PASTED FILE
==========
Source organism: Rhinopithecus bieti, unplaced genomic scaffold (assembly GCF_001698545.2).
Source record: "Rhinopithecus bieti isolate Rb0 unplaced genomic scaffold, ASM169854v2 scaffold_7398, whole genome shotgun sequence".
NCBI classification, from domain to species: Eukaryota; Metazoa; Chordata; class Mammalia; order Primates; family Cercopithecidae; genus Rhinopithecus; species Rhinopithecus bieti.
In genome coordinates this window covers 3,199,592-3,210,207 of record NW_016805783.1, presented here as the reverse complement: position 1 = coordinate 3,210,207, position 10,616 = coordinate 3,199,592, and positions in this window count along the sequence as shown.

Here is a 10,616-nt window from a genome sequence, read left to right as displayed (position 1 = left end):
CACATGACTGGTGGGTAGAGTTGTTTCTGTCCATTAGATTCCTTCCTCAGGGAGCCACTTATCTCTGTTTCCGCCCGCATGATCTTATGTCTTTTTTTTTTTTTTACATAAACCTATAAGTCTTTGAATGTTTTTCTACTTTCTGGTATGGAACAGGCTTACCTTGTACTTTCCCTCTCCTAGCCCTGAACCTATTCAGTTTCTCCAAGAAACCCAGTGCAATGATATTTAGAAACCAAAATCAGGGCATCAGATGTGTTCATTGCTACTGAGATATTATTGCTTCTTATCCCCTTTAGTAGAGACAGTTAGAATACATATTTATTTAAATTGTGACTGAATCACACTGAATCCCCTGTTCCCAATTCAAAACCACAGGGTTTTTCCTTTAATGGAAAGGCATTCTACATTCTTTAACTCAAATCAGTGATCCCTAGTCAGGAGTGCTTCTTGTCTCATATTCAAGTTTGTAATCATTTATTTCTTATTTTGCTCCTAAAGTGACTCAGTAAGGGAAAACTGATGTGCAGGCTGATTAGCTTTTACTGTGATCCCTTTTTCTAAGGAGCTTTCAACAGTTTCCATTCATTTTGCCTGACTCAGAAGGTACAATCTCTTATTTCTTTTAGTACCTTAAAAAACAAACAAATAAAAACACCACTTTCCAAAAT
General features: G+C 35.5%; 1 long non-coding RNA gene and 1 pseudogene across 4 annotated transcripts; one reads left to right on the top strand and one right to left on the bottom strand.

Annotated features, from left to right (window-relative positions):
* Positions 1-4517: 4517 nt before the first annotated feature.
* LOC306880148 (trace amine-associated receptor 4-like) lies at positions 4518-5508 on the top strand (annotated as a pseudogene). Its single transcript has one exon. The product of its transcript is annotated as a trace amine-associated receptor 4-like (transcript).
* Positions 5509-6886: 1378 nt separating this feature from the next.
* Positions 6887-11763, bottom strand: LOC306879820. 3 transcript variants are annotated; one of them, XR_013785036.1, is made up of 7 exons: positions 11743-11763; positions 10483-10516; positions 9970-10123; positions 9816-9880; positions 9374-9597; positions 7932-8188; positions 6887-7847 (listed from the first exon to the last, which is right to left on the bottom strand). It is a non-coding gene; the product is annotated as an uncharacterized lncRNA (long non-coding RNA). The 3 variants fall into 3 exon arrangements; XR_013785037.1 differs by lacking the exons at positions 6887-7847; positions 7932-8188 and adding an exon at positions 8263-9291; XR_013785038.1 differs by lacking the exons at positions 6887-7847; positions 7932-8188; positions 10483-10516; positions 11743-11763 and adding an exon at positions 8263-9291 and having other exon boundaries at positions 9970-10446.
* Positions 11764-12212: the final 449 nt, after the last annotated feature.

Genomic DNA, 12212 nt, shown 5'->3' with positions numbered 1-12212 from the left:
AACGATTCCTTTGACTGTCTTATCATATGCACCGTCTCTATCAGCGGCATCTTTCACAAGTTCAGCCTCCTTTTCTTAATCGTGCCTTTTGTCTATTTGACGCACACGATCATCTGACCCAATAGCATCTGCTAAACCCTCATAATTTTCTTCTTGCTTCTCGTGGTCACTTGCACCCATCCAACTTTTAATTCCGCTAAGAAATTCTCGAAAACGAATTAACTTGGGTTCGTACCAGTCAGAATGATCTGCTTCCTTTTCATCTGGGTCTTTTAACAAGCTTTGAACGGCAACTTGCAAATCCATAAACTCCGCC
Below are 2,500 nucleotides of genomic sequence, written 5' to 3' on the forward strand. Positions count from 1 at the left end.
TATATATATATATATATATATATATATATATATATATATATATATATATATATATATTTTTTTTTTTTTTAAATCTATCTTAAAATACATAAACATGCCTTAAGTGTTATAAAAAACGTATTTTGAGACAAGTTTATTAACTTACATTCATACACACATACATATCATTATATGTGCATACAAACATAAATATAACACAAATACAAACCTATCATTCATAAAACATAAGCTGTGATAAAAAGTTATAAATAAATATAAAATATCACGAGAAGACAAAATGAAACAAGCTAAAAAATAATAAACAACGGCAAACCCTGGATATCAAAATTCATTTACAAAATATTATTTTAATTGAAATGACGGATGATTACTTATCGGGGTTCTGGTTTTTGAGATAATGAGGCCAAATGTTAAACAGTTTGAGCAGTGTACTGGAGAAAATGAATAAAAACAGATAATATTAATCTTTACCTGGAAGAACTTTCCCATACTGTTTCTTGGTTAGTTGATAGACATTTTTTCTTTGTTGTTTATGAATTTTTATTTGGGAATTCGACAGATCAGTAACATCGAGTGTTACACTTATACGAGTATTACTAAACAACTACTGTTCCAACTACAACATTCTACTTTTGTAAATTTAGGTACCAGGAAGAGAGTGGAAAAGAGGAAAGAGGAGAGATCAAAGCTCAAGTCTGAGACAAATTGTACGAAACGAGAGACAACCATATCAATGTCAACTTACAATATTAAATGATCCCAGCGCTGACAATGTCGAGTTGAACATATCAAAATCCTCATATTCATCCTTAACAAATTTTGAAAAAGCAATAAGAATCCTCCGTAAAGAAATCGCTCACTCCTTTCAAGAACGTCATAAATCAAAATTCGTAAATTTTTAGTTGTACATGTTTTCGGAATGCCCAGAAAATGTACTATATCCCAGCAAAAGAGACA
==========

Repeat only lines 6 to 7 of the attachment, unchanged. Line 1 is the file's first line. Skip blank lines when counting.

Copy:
CACATGACTGGTGGGTAGAGTTGTTTCTGTCCATTAGATTCCTTCCTCAGGGAGCCACTTATCTCTGTTTCCGCCCGCATGATCTTATGTCTTTTTTTTTTTTTTACATAAACCTATAAGTCTTTGAATGTTTTTCTACTTTCTGGTATGGAACAGGCTTACCTTGTACTTTCCCTCTCCTAGCCCTGAACCTATTCAGTTTCTCCAAGAAACCCAGTGCAATGATATTTAGAAACCAAAATCAGGGCATCAGATGTGTTCATTGCTACTGAGATATTATTGCTTCTTATCCCCTTTAGTAGAGACAGTTAGAATACATATTTATTTAAATTGTGACTGAATCACACTGAATCCCCTGTTCCCAATTCAAAACCACAGGGTTTTTCCTTTAATGGAAAGGCATTCTACATTCTTTAACTCAAATCAGTGATCCCTAGTCAGGAGTGCTTCTTGTCTCATATTCAAGTTTGTAATCATTTATTTCTTATTTTGCTCCTAAAGTGACTCAGTAAGGGAAAACTGATGTGCAGGCTGATTAGCTTTTACTGTGATCCCTTTTTCTAAGGAGCTTTCAACAGTTTCCATTCATTTTGCCTGACTCAGAAGGTACAATCTCTTATTTCTTTTAGTACCTTAAAAAACAAACAAATAAAAACACCACTTTCCAAAAT
General features: G+C 35.5%; 1 long non-coding RNA gene and 1 pseudogene across 4 annotated transcripts; one reads left to right on the top strand and one right to left on the bottom strand.